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U.S. economic conditions are "relatively benign," Boston Federal Reserve Bank President Eric Rosengren said on Tuesday, but said he is closely watching incoming data to gauge how elevated risks from trade tensions and a global slowdown play out.
"Should those risks become a reality, the appropriate monetary policy would be to ease aggressively," Rosengren said in remarks prepared for delivery to the Leo J. Meehan School of Business at Stonehill College in Easton, Massachusetts. "Clearly, there is a downside risk that trade or geopolitical problems could escalate, resulting in a much weaker situation than is currently anticipated in economic forecasts."
So far, though, that is not the case, he said. As long as the U.S. consumer keeps spending and global conditions do not further deteriorate, the U.S. economy will likely continue to grow around 2%, and tight labor markets will gradually push inflation back, Rosengren said.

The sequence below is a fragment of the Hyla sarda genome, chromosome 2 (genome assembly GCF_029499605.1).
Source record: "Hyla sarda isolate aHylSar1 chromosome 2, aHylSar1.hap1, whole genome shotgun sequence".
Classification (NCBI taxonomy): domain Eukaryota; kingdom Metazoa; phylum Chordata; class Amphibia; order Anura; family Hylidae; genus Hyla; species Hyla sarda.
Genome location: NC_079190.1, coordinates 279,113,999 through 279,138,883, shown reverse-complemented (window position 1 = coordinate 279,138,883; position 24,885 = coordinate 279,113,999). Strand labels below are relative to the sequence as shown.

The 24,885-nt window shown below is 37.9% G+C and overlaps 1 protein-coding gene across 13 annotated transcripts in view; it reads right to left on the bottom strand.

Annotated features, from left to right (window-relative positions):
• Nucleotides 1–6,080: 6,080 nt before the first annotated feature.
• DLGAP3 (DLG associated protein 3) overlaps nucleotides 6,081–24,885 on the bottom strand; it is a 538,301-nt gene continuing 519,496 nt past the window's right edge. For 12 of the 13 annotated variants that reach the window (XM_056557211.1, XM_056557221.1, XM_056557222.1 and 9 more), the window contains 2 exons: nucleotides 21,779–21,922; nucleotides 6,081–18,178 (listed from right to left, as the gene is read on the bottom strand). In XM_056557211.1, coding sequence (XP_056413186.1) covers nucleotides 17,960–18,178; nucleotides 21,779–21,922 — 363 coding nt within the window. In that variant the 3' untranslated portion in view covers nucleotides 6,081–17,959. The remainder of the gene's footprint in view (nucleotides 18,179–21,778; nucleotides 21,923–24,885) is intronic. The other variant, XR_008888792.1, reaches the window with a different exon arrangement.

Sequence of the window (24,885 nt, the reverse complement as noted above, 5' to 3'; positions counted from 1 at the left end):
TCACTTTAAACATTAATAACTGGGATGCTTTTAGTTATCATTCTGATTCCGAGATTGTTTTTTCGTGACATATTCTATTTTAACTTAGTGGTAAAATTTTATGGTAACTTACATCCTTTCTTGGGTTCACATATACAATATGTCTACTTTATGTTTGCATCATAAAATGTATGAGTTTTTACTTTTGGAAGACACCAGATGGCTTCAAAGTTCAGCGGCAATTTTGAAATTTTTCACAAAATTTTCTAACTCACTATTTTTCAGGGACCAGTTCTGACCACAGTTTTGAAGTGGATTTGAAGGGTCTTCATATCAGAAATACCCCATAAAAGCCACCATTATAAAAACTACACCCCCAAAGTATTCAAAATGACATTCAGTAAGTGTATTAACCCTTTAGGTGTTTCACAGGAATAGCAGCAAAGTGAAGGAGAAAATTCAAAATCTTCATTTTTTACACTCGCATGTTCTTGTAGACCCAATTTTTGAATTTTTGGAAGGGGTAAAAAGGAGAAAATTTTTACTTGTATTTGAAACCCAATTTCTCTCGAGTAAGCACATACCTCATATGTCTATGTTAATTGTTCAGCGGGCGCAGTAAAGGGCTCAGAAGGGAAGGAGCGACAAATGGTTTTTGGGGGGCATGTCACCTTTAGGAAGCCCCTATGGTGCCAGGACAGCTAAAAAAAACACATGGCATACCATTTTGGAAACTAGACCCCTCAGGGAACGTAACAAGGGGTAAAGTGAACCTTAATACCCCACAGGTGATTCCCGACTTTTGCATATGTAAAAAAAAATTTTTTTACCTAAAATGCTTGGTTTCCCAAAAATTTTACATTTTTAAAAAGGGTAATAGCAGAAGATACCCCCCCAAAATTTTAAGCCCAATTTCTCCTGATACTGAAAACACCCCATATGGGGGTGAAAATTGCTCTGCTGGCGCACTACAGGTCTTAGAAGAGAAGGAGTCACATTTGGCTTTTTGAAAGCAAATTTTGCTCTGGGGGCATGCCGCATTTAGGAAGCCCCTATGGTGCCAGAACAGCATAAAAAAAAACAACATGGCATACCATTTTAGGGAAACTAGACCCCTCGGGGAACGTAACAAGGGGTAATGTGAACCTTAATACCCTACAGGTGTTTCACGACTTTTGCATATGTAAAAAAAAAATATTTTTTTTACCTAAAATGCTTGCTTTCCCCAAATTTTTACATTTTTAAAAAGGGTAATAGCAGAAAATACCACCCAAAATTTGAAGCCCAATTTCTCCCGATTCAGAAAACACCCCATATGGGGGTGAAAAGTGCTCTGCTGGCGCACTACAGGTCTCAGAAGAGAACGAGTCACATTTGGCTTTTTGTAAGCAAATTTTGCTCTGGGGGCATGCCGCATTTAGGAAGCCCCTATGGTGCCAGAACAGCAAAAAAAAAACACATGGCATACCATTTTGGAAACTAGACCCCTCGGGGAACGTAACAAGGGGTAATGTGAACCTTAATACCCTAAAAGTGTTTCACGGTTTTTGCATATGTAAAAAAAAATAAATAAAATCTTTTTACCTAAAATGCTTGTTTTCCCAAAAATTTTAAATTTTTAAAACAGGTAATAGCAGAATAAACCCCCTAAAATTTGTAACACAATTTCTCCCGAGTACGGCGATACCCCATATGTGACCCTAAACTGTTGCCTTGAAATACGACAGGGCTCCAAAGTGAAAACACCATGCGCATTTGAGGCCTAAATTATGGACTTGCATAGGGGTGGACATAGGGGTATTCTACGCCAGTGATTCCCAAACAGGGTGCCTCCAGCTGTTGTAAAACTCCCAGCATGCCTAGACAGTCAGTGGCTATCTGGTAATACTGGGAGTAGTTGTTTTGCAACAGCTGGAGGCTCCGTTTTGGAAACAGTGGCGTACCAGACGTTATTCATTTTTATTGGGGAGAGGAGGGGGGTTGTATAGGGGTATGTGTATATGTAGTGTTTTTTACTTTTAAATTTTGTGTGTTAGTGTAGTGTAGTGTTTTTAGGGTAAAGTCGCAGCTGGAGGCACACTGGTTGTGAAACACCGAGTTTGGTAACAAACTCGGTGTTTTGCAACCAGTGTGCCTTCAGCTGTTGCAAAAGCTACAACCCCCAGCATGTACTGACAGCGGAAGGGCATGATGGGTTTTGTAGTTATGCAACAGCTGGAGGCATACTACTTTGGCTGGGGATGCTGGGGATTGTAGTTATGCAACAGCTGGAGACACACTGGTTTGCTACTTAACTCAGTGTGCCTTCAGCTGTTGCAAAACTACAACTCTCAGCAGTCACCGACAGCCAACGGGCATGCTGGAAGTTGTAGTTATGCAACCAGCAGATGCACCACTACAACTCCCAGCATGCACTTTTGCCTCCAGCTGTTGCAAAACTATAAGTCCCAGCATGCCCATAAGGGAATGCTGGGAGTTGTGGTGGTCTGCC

"This is a particularly good time to carefully watch incoming data to determine whether any additional policy adjustments are necessary to achieve" the Fed's goals of full employment and 2% inflation, Rosengren said.
Rosengren was one of two Fed policy makers who cast dissenting votes in July when the U.S. central bank decided to cut borrowing costs for the first time since 2008, saying he saw no clear and compelling reason to do so.
Since then U.S. President Donald Trump has escalated trade tensions, with new tariffs on Chinese imports going into effect over the weekend and more planned for later this year unless the world's second-biggest economy agrees to a new trade deal with the United States.
Fresh signs of the trade war's chilling effect on U.S. manufacturing emerged earlier Tuesday, with new data showing U.S. factory activity decreased last month for the first time in three years, and new orders plummeted.
But while Rosengren nodded to "elevated" risks from the U.S.-China trade war, he stuck to his view that most economic forecasts and most financial market indicators point to continued growth rather than an imminent downturn. Even the inverted yield curve, he said, is more of a sign of troubled economies abroad pushing investors to buy safe-haven U.S. Treasuries than a marker of a coming recession.
Rosengren's remarks Tuesday were his last scheduled public comments before the Fed holds it next policy meeting on Sept. 17-18.